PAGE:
We learn that CBS made the conscious decision to feature the cheerleaders during the Super Bowl X telecast, and the infamous on screen "wink" is credited with creating the explosion of interest in DCC. What followed were TV appearances (including "The Love Boat"), charity events, other promotional events, USO tours, and many hospital visits to the bedsides of sick children. All of this occurred under the burden of numerous rules created and enforced by Ms. Mitchell. She and Tex Schramm were committed to ensuring this was an inclusive and diverse organization for women of all backgrounds and race. At the same time, the rules regarding weight and body shape were tough and challenging, and the pay was minimal.

TV shows, magazine covers, posters, and calendars all contributed to the mystique and popularity of the cheerleaders - the perfect mixture of innocence and sex appeal. Perfect that is, until the organization was exploited by the porn industry (DEBBIE DOES DALLAS) and Playboy magazine. Lawsuits became prevalent.

Ms. Mitchell's ability to hold steadfast to her beliefs and standards for what the DCC represent is quite impressive and easy to respect ... a respect that grows even stronger when we learn she walked out only 4 months after Jerry Jones bought the team. A new culture arrived and it was one she, and a number of cheerleaders, refused to be a part of. You may think you know the story ... you may think you know the cheerleader "types" ... but director Shapiro's film is likely to teach you a few things. But whatever you do, don't chew gum!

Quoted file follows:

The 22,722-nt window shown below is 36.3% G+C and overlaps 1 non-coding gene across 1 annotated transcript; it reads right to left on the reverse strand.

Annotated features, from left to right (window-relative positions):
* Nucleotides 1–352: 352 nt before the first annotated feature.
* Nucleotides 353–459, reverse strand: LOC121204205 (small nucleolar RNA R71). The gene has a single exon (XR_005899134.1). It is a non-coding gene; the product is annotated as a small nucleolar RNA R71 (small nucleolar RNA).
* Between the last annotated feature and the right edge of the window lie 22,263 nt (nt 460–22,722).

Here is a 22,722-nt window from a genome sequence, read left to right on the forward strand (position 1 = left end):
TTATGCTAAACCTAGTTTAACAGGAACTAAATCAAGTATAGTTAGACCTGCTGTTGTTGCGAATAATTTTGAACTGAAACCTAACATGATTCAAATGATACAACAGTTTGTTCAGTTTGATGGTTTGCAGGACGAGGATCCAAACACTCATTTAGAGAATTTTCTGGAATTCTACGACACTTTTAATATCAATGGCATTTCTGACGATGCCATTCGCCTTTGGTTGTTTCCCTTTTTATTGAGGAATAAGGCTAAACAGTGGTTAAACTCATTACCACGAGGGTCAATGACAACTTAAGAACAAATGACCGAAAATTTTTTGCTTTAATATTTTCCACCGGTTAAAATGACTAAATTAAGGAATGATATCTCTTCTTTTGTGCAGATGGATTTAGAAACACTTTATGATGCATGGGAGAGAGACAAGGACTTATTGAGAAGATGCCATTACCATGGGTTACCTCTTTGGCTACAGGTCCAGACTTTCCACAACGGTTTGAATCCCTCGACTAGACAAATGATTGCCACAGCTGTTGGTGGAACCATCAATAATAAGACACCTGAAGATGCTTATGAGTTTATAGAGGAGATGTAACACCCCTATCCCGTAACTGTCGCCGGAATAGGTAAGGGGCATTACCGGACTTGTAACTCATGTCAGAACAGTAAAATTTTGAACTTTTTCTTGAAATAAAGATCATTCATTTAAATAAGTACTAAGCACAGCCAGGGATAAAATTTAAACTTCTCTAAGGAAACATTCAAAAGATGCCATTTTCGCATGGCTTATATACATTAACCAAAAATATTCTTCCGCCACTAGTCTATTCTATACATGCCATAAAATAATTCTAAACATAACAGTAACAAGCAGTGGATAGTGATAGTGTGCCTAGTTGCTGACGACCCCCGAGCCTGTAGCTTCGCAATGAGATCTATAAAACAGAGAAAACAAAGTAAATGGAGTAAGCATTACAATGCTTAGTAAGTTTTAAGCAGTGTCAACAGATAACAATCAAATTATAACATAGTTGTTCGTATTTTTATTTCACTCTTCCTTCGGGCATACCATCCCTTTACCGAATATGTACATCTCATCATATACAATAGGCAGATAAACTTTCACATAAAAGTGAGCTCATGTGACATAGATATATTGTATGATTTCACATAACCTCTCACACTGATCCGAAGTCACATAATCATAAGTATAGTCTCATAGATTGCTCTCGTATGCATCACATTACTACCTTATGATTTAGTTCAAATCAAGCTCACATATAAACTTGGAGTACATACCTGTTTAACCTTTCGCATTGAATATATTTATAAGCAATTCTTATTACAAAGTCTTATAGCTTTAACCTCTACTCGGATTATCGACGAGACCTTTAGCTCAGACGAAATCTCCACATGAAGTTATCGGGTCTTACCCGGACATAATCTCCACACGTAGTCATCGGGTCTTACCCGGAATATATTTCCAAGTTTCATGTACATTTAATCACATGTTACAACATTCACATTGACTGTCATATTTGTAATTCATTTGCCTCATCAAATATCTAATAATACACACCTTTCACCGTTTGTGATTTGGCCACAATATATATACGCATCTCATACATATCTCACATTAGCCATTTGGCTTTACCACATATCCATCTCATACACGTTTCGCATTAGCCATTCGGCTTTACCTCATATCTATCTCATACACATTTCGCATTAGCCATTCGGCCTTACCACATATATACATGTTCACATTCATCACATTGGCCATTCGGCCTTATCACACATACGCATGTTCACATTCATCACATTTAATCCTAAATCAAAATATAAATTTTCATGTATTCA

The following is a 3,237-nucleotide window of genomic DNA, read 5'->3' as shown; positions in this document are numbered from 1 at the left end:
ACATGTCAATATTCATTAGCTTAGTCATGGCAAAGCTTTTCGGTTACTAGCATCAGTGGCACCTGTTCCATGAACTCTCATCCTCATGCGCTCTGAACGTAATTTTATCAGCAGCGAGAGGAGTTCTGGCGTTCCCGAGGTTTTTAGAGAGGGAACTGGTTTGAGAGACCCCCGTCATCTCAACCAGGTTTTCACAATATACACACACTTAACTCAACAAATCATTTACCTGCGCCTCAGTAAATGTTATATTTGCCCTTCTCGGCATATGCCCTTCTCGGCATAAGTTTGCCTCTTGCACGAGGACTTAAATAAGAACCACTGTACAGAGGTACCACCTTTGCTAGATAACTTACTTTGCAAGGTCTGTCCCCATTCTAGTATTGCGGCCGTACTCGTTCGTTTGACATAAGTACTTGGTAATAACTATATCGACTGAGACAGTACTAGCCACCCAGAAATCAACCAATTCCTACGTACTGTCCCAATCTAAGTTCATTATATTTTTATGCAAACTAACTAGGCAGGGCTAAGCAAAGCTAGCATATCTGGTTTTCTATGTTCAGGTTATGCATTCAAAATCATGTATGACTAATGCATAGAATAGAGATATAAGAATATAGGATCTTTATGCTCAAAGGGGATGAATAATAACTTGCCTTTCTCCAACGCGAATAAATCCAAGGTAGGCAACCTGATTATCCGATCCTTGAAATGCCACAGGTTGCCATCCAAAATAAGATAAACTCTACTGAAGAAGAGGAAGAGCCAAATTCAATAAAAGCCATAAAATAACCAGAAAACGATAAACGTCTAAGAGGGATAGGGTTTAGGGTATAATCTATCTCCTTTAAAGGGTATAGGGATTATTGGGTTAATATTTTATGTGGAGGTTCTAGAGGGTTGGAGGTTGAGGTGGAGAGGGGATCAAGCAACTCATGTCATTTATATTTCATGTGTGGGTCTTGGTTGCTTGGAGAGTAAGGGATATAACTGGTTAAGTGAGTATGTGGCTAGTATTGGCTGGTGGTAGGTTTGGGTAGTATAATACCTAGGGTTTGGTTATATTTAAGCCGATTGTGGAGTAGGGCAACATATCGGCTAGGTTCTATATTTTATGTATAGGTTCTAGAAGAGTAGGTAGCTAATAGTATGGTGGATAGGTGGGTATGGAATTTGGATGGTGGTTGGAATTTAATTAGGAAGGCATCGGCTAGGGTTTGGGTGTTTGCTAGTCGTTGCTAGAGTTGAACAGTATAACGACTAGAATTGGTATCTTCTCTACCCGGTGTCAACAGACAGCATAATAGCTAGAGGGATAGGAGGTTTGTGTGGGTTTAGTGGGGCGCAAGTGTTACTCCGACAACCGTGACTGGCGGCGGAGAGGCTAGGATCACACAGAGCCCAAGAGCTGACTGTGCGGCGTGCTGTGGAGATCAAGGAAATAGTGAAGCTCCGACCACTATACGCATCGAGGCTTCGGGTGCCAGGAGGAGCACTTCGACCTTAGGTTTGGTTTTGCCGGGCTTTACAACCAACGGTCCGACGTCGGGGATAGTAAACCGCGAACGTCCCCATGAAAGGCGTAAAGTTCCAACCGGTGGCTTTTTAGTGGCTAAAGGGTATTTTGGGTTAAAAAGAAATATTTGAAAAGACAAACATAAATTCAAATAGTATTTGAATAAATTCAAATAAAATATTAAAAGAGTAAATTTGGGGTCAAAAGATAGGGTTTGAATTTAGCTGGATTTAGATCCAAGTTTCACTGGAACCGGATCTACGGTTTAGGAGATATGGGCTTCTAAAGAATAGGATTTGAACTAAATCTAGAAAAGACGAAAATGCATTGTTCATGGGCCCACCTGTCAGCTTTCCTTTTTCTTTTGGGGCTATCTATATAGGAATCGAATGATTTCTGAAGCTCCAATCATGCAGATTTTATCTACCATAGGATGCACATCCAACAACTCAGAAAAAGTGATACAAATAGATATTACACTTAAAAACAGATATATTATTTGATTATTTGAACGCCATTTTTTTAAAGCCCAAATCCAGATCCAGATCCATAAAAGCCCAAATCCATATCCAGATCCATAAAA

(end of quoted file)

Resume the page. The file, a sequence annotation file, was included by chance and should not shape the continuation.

Reviewed by JustCuriosity 9 / 10

An Unexpected and Nuanced Film about Women and Sexuality

Daughters of the Sexual Revolution was very well-received at Austin's SXSW Film Festival. Honestly, I expected a film about the somewhat silly institution of cheerleading and it's connection to football. This film, from the acclaimed director of Murderball, was not at all what the audience was expecting. It had much more depth as it explored the early years (1970s/1980s) of the Dallas Cowboy Cheerleaders at the cultural collision point of the sexual revolution and the feminist movement. The film explores how these women were using their sex appeal, but also behaving in a dignified and respectful manner under the watchful eye of their beloved director, Suzanne Mitchell. The film focused on interviews with former DCC members and Mitchell (who passed away in 2016 not long after the interviews with her for the film). She was a disciplinarian with strict rules while at the same time protective and nurturing environment for these young women in a dangerous environment. The interviews reveal a much more complex picture than one would initially expect. While many may have looked at them as women whose sexuality was being exploited, Mitchell really made sure that they were using their beauty and skills for their own benefit. She helped shape these young women into strong confident independent women. The film is both highly enjoyable and very informative. Highly recommended for those who are looking for a different take on a national institution.